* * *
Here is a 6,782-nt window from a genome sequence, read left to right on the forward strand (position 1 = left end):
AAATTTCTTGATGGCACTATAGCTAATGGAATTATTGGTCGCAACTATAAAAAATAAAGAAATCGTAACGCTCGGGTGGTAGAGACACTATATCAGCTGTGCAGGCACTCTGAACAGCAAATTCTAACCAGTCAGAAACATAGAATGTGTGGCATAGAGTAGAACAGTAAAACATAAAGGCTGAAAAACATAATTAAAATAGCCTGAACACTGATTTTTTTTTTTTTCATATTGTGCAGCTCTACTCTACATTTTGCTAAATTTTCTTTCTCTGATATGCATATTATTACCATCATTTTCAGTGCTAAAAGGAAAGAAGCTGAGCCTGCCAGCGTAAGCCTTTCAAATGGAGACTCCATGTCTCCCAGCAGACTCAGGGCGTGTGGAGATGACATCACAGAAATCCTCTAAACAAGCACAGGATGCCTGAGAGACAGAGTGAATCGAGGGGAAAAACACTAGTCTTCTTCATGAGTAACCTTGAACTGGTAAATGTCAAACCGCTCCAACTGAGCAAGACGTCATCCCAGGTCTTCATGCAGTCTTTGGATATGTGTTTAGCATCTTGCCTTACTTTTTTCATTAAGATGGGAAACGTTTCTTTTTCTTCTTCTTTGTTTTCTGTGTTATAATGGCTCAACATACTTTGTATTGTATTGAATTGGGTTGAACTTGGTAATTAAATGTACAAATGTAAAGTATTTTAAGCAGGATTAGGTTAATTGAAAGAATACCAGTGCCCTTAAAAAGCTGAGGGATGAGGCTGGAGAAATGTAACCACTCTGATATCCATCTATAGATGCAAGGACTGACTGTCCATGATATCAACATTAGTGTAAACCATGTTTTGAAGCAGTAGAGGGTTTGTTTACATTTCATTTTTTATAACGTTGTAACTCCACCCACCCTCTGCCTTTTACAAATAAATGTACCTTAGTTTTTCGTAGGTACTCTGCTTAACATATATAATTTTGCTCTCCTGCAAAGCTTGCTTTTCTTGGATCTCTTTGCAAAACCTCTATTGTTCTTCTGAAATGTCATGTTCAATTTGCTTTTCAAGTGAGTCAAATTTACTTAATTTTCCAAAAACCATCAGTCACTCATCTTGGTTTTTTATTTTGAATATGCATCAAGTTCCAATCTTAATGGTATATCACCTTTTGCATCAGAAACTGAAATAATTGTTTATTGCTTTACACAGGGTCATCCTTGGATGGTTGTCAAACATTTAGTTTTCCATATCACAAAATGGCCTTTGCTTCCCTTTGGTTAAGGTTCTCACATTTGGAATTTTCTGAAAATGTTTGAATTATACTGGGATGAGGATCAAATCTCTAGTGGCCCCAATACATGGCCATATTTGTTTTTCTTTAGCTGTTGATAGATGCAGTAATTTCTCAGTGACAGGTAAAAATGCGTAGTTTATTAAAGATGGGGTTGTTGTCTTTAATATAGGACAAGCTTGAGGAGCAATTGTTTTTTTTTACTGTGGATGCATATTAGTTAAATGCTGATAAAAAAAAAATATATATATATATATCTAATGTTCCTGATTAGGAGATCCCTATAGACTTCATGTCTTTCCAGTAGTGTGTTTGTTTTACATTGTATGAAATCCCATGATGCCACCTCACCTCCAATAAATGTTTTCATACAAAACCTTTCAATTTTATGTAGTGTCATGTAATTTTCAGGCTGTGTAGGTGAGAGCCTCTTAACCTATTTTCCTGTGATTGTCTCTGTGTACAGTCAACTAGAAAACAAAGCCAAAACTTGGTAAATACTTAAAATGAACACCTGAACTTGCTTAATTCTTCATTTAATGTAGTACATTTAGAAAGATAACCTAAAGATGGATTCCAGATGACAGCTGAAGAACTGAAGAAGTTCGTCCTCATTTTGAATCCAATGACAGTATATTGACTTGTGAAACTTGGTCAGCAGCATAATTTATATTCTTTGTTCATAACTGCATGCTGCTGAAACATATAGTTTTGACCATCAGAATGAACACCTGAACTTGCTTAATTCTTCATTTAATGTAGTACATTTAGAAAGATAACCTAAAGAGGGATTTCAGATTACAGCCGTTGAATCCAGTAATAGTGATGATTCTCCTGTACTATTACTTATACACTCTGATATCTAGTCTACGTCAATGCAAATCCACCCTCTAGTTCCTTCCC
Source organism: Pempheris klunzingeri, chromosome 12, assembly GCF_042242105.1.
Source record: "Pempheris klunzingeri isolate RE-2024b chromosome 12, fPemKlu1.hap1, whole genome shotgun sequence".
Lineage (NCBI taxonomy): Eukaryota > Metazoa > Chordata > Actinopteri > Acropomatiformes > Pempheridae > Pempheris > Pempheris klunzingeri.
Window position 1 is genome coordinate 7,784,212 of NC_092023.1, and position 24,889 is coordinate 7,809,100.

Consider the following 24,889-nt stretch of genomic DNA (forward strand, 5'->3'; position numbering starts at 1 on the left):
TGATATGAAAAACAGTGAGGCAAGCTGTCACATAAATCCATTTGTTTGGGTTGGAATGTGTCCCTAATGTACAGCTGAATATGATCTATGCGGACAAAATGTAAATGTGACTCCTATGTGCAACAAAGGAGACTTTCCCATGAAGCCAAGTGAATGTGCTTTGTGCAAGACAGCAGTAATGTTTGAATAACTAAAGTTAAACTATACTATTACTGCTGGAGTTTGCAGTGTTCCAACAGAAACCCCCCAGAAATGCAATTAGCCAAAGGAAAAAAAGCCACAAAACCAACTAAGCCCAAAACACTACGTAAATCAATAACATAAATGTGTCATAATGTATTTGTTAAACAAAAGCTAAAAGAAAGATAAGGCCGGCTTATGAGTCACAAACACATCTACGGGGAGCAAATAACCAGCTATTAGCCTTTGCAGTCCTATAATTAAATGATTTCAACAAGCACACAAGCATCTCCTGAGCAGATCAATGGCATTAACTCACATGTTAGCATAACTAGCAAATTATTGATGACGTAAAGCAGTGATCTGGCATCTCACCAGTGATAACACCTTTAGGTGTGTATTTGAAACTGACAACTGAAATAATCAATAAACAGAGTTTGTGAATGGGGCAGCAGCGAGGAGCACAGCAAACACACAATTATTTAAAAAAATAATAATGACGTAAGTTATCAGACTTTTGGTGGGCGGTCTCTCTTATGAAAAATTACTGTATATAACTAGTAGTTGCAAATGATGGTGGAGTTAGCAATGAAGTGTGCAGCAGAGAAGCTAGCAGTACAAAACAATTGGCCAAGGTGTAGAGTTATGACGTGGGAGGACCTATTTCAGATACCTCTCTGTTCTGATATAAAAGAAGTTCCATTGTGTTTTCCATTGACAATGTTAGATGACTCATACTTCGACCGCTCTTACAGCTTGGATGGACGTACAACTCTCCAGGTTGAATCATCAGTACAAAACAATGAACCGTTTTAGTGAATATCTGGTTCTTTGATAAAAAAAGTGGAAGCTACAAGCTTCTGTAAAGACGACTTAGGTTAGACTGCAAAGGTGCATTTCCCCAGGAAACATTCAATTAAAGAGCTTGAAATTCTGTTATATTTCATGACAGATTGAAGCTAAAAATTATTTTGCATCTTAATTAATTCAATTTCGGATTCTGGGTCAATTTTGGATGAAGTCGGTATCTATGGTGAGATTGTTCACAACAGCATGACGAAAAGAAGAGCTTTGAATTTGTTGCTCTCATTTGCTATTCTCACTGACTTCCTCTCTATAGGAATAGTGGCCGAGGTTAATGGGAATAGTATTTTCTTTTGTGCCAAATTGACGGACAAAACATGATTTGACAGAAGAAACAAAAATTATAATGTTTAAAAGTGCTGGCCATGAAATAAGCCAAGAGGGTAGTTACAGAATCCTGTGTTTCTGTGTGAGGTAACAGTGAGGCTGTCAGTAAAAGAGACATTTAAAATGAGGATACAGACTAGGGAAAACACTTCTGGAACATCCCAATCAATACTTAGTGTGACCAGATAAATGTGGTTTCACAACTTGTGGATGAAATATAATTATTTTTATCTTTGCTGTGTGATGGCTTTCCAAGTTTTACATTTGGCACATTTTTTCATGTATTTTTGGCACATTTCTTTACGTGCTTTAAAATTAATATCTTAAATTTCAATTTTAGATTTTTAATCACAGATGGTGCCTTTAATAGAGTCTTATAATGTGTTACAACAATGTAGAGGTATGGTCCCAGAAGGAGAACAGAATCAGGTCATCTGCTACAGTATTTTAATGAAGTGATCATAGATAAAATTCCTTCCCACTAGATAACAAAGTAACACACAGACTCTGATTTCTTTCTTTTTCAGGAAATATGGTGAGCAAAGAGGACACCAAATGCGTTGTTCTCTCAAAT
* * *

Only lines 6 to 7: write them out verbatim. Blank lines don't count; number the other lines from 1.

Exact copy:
Window position 1 is genome coordinate 7,784,212 of NC_092023.1, and position 24,889 is coordinate 7,809,100.

Consider the following 24,889-nt stretch of genomic DNA (forward strand, 5'->3'; position numbering starts at 1 on the left):